Shamian Island in Guangzhou, China

Statues playing violins, Shamian Island, Guangzhou, China

Cultura Exclusive / Stuart Westmorland / Getty Images 

With its grand buildings, swanky hotels, and riverside location, Shamian Island has established itself as Guangzhou's main tourist area. This well preserved colonial district with its period architecture, tree-lined avenues, and laidback appeal offers a break from the mayhem and futuristic developments of downtown Guangzhou. Throw in some fine restaurants and alfresco river sidebars, a trip to the island is a fantastic way to while away half a day.


It’s not pretty. While the island itself is tranquil, its history is far from it. After peppering the country with cannonballs over two Opium Wars, it was Shamian Island that the British government squeezed out of the Chinese Emperor as spoils of war.

In a country that was previously completely closed to foreigners, the island would be a base from where Britain, France, and other colonial powers would be free to set up the base and import opium to sell on to locals. These days we call it a drug den—then they called it free trade.

One of the many rules the new foreign traders had to adhere to was to not leave the island—they were restricted to Shamian and could only interact with members of the local cartel appointed by the Chinese government. It was rarely smooth sailing, and the officials and the traders often clashed, including an infamous raid where millions of pounds worth of opium were dumped into the sea. The traders would ultimately move off the island when the British blackmailed a more secure base for their opium operations in nearby Hong Kong.

Our Lady of Lourdes Chapel on Shamian Island, Guangzhou, Guangdong, China
Ian Trower / robertharding / Getty Images 

What to See 

It’s estimated of the 150 odd buildings on Shamian Island more than a third were built during the island's 19th-century colonial period. Set on a sandbar, the island is just one kilometer (less than a mile) long and less than half that size wide, making it an easy place to explore and enjoy on foot. Much of the attraction is walking the peaceful, tree-lined streets soaking up the atmosphere. Admire the sturdy Victorian houses, wrought iron gates, and generous gardens where Englishmen abroad could once again pretend they were in the Sussex countryside.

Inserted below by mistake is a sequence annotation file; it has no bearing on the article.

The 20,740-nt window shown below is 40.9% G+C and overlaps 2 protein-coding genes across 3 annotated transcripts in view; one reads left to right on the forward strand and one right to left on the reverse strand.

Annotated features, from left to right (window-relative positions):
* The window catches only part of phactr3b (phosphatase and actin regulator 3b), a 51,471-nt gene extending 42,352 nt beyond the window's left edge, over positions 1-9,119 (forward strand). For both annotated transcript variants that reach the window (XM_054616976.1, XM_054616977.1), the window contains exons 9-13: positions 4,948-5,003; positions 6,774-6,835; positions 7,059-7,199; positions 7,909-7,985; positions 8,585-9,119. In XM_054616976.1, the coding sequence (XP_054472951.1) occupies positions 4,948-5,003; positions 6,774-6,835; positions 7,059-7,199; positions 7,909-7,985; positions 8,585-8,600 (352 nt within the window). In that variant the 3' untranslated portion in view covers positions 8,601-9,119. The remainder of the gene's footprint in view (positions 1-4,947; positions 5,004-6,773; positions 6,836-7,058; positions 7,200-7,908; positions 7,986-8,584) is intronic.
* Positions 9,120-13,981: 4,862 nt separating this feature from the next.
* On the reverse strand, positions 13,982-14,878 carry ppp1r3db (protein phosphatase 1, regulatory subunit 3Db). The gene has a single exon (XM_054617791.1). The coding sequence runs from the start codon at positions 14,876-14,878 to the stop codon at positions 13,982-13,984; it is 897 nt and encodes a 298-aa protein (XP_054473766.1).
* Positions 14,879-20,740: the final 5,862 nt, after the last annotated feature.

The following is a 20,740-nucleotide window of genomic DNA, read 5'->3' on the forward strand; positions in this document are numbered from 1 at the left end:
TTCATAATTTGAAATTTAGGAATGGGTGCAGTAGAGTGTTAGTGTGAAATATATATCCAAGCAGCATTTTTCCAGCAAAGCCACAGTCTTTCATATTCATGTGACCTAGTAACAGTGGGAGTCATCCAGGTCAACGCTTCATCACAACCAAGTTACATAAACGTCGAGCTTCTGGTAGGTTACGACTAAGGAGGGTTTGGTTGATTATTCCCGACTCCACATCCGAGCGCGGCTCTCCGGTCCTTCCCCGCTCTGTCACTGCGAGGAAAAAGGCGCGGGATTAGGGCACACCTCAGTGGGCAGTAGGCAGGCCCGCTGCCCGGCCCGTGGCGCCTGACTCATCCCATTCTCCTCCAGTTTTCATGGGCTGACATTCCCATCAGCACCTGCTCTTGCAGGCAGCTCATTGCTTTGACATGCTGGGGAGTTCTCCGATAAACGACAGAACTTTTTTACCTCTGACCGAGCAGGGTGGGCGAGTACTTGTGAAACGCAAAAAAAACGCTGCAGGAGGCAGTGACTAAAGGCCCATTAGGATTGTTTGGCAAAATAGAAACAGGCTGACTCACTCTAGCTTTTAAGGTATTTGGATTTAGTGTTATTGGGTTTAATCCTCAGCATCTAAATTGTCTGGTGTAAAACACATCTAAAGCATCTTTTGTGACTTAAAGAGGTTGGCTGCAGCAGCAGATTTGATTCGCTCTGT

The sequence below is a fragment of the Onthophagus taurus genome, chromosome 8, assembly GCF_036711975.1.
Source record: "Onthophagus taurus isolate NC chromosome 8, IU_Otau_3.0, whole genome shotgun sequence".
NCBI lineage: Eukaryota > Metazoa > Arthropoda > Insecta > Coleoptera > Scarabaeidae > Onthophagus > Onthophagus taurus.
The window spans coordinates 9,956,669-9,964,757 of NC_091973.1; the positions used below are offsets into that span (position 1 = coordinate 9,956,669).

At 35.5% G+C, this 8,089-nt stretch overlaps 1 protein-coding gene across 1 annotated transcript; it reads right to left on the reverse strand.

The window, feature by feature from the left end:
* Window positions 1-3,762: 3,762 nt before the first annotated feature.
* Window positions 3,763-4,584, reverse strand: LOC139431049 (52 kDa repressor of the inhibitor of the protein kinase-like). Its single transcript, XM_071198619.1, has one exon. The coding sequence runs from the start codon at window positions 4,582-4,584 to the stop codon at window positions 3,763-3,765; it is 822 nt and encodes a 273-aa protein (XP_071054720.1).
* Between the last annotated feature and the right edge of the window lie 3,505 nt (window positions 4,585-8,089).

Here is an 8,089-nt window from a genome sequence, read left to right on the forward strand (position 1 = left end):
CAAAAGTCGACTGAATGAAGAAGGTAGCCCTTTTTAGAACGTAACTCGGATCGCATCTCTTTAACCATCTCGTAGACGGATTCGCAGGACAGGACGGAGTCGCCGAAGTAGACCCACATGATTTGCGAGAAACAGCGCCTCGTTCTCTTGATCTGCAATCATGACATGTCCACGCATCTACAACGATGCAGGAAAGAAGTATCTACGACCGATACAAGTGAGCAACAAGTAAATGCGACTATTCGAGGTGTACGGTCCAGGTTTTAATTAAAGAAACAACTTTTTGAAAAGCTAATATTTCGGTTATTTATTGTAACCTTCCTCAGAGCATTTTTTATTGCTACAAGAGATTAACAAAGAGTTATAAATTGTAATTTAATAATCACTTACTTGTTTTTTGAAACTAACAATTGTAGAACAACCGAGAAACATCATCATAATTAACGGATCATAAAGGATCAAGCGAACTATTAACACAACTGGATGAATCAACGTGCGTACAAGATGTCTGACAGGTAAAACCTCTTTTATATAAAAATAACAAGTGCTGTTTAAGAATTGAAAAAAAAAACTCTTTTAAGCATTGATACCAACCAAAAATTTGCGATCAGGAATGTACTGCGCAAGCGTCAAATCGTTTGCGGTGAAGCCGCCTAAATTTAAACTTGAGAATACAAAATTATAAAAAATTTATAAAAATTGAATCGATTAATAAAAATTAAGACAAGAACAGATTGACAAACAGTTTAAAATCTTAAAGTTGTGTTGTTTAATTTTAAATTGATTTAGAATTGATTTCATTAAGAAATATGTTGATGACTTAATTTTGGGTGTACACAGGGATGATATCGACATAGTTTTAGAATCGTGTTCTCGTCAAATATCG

There are a couple of specific sights worth seeking out. The French Catholic Church of Our Lady of Lourdes is a small, narrow church with pastel coasted walls and French inscriptions that still has plenty of Gallic charm. Naturally, the British built their own Anglican church, Christ Church, at the other end of the island, and its solid walls and simple design would not look out of place in an English village. Many of the island’s most impressive buildings are former consulates of the colonial powers and are marked out with plaques.

One site not related to colonialism—and that will be apparent on approach from the brutalist appearance—is the White Swan Hotel. During communism, this was one of the only hotels in town open to foreigners, and the White Swan was later made famous by visiting Americans who would base themselves here when adopting Chinese children. Adoption rates have dropped, although you will still see the odd prospective parent camped in the cafe pouring over complex paperwork. The White Swan’s major claim to fame is its lobby. The owners have essentially transplanted a tropical garden inside the lobby with palm trees lined up around a waterfall. There is a pool and balconies are dressed and draped with greenery.

How to Get to Shamian Island

Take the Guangzhou subway line 1 and get off at Huangsha Station. The island is a short 10-minute walk.

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